I would suggest converting this into a documentation issue, assuming that the experts for the concurrent.futures confirm that the present behavior is intentional and that I'm correctly understanding the OP.
Are there are any downsides or complications with changing this behavior for ProcessPoolExecutor to consider, such as what I mentioned above? From my understanding, there would be a performance penalty associated with spawning the processes on-demand as opposed to the current behavior of spawning *max_workers* processes at the same time, and using each of them as needed.
Also, I think it's worth considering the following: do the same arguments for changing the behavior for ThreadPoolExecutor also apply to ProcessPoolExecutor? Although they share the same executor API, they have rather different use cases.
That being said, if it's decided that we do want to make this behavior consistent with ThreadPoolExecutor, I would be willing to look into implementing it. I just want to make sure that it's carefully considered first.
Alright. In that case, I'll do some experimentation when I get the chance and see if I can come up with an effective way to spawn the worker processes as needed, without incurring a significant performance penalty.
Note: I have a few other projects and obligations in the meantime, so I'm not 100% certain when I'll have the time to work on this. If anyone else is interested in working on this as well, certainly feel free to do so.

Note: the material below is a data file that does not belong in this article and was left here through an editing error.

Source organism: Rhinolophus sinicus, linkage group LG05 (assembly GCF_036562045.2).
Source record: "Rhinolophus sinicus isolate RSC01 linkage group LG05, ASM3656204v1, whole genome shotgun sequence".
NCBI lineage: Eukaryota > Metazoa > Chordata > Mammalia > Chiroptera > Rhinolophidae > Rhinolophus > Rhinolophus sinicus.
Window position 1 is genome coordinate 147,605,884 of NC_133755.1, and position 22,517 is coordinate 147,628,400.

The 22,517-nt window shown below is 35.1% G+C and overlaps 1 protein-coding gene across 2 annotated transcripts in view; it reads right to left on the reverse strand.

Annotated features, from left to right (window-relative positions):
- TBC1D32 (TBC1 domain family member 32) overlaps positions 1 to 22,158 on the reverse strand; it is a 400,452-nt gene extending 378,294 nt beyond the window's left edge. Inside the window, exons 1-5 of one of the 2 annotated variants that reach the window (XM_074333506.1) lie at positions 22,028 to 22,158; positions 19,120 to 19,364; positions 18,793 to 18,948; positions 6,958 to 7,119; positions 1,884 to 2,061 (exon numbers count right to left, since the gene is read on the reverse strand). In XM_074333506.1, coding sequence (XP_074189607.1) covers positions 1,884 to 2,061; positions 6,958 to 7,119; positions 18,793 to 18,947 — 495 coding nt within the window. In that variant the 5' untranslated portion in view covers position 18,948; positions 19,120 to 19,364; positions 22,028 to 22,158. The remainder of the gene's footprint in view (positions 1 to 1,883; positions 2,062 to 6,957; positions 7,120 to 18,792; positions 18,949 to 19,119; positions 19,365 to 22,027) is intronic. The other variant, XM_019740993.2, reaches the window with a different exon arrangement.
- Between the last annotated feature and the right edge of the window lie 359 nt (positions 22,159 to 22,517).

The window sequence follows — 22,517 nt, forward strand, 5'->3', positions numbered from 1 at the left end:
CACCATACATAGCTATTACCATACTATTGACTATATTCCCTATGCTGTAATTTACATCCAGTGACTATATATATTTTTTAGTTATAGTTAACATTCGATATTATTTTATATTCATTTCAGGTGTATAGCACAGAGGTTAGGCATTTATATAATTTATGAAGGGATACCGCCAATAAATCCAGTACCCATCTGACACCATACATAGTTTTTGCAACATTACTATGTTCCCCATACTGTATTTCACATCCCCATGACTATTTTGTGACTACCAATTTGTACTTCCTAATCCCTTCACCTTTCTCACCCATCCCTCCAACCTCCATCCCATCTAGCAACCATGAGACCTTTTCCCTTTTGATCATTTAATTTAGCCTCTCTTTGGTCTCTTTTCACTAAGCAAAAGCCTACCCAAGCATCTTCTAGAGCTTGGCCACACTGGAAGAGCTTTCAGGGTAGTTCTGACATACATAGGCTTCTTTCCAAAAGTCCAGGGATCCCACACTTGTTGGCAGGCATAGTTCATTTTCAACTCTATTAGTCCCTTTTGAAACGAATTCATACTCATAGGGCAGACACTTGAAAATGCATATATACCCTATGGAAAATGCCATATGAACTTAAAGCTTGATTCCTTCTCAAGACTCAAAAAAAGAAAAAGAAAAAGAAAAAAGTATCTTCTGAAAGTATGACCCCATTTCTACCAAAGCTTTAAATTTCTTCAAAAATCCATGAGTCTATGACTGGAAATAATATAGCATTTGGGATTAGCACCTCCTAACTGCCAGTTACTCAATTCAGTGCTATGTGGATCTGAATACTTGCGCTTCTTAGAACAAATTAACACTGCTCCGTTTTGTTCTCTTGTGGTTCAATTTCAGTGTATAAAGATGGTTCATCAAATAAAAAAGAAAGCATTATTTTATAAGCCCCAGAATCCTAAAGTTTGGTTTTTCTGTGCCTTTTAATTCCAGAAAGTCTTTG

So, I think a potential approach to this issue with ProcessPoolExecutor would be making it a bit more similar to ThreadPoolExecutor: instead of spawning max_workers processes on startup (see
This wouldn't reap the idle processes, but I think re-using them is a behavior we want to retain. It seems like it would be quite costly to constantly close and start new processes each time a work item is completed.
From my perspective, the main issue is that the processes are being spawned all at once instead of being spawned as needed. This can result in a substantial amount of extra cumulative idle time throughout the lifespan of the ProcessPoolExecutor.
I should have some time to work on this in the next month or sooner, so I'll assign myself to this issue.
(I also changed the version to just Python 3.9, as this seems like too significant of a behavioral change to backport to 3.8. Let me know if anyone disagrees.)